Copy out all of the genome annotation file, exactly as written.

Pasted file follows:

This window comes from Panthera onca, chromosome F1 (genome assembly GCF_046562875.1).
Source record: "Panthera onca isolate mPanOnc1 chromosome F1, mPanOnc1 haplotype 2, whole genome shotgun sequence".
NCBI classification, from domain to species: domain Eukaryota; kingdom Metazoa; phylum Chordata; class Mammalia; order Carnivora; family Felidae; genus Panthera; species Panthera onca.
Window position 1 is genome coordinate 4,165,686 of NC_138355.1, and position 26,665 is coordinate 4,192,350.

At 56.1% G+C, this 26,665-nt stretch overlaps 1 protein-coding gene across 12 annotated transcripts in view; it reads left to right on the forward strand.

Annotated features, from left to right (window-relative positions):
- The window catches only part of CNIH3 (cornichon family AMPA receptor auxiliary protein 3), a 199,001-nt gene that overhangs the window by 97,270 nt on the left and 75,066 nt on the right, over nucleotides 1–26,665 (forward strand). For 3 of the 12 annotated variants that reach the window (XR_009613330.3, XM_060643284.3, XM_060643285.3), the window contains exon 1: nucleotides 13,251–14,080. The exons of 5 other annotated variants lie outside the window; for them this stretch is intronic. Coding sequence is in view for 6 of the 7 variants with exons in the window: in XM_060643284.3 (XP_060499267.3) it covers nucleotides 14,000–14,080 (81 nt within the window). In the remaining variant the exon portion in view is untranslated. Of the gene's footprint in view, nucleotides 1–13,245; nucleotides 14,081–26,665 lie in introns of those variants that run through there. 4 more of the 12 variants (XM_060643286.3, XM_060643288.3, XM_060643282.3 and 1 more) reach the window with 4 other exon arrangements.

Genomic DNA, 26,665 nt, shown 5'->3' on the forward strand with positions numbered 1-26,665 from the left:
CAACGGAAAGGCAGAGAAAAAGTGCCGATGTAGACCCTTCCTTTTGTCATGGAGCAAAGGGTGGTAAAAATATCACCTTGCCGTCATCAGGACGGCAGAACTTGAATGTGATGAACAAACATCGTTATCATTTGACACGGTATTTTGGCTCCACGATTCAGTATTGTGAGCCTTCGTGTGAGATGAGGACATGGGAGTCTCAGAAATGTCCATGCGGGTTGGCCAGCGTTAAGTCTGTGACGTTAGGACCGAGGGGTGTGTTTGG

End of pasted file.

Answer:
This window comes from Panthera onca, chromosome F1 (genome assembly GCF_046562875.1).
Source record: "Panthera onca isolate mPanOnc1 chromosome F1, mPanOnc1 haplotype 2, whole genome shotgun sequence".
NCBI classification, from domain to species: domain Eukaryota; kingdom Metazoa; phylum Chordata; class Mammalia; order Carnivora; family Felidae; genus Panthera; species Panthera onca.
Window position 1 is genome coordinate 4,165,686 of NC_138355.1, and position 26,665 is coordinate 4,192,350.

At 56.1% G+C, this 26,665-nt stretch overlaps 1 protein-coding gene across 12 annotated transcripts in view; it reads left to right on the forward strand.

Annotated features, from left to right (window-relative positions):
- The window catches only part of CNIH3 (cornichon family AMPA receptor auxiliary protein 3), a 199,001-nt gene that overhangs the window by 97,270 nt on the left and 75,066 nt on the right, over nucleotides 1–26,665 (forward strand). For 3 of the 12 annotated variants that reach the window (XR_009613330.3, XM_060643284.3, XM_060643285.3), the window contains exon 1: nucleotides 13,251–14,080. The exons of 5 other annotated variants lie outside the window; for them this stretch is intronic. Coding sequence is in view for 6 of the 7 variants with exons in the window: in XM_060643284.3 (XP_060499267.3) it covers nucleotides 14,000–14,080 (81 nt within the window). In the remaining variant the exon portion in view is untranslated. Of the gene's footprint in view, nucleotides 1–13,245; nucleotides 14,081–26,665 lie in introns of those variants that run through there. 4 more of the 12 variants (XM_060643286.3, XM_060643288.3, XM_060643282.3 and 1 more) reach the window with 4 other exon arrangements.

Genomic DNA, 26,665 nt, shown 5'->3' on the forward strand with positions numbered 1-26,665 from the left:
CAACGGAAAGGCAGAGAAAAAGTGCCGATGTAGACCCTTCCTTTTGTCATGGAGCAAAGGGTGGTAAAAATATCACCTTGCCGTCATCAGGACGGCAGAACTTGAATGTGATGAACAAACATCGTTATCATTTGACACGGTATTTTGGCTCCACGATTCAGTATTGTGAGCCTTCGTGTGAGATGAGGACATGGGAGTCTCAGAAATGTCCATGCGGGTTGGCCAGCGTTAAGTCTGTGACGTTAGGACCGAGGGGTGTGTTTGG